Congress has planned a host of questions for Secretary of State Hillary Clinton during her long-awaited testimony about the deadly attack on the U.S. diplomatic compound in Benghazi, Libya.
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UPDATE: WASHINGTON (AP) — Doctors say Hillary Clinton being treated for a blood clot in her head, predict full recovery.
Secretary of State Hillary Clinton was hospitalized Sunday after doctors discovered a blood clot during a follow-up exam related to a concussion she suffered this month, her spokesman said.
She is expected to remain at New York Presbyterian Hospital for the next 48 hours so doctors can monitor her condition and treat her with anti-coagulants, said Philippe Reines, deputy assistant secretary of state.
"Her doctors will continue to assess her condition, including other issues associated with her concussion," Reines said. "They will determine if any further action is required."
Reines did not specify where the clot was discovered.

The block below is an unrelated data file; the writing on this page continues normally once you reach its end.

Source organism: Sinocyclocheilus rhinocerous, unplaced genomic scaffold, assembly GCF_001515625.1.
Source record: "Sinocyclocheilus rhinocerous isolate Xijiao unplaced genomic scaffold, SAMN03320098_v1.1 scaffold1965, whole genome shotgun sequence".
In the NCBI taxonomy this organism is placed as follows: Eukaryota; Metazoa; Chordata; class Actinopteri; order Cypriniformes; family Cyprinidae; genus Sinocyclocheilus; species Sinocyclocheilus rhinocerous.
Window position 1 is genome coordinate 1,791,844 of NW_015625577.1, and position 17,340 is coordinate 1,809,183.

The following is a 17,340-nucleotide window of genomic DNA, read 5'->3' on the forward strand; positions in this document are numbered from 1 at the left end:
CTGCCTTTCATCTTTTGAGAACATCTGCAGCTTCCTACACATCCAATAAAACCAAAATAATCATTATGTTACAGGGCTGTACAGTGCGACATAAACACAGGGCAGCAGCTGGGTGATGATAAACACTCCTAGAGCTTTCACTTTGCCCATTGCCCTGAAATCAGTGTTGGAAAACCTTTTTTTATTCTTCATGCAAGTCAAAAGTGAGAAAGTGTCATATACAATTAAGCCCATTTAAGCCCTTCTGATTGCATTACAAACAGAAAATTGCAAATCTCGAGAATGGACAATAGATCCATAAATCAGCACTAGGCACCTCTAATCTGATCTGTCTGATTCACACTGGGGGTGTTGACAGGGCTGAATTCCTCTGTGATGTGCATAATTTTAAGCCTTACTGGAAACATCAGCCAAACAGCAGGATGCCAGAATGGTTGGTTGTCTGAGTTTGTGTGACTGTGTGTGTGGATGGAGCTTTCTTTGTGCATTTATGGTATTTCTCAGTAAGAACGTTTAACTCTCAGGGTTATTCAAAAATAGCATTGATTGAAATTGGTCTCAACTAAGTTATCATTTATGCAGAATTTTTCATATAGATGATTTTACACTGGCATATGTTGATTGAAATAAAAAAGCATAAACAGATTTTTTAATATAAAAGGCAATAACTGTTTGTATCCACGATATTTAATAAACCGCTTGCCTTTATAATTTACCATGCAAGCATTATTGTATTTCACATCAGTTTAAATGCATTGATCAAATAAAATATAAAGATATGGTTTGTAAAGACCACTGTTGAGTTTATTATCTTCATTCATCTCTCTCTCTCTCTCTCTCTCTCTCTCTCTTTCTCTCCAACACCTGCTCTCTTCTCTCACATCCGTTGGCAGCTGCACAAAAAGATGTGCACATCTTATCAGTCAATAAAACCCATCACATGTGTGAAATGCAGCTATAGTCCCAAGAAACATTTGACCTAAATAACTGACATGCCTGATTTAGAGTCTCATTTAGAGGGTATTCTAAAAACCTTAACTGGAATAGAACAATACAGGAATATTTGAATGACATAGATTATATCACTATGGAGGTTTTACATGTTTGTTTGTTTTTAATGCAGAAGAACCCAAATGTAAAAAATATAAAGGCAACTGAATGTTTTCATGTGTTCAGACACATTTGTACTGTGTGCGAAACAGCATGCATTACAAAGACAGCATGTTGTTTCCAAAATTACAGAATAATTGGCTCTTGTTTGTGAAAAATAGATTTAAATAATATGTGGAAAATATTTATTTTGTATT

Clinton, 65, was suffering from a stomach virus earlier this month when she fainted due to dehydration, causing the concussion.
Clinton spent the holidays with her family last week after working from home.
She was scheduled to return to work at the State Department this week after being sidelined for the past three weeks. Her illness forced her to bow out of testifying December 20 before the House Foreign Affairs Committee on the deadly attack on the U.S. Consulate in Benghazi, Libya. Deputies Thomas Nides and Bill Burns appeared in her place.
The medical setback comes as Clinton is wrapping up her busy tenure as secretary of state, during which she has logged more than 400 travel days and nearly a million miles. She plans to step down from the post if and when Sen. John Kerry -- President Barack Obama's choice to replace her -- is confirmed by the Senate.
CNN White House Correspondent Jessica Yellin contributed to this report.
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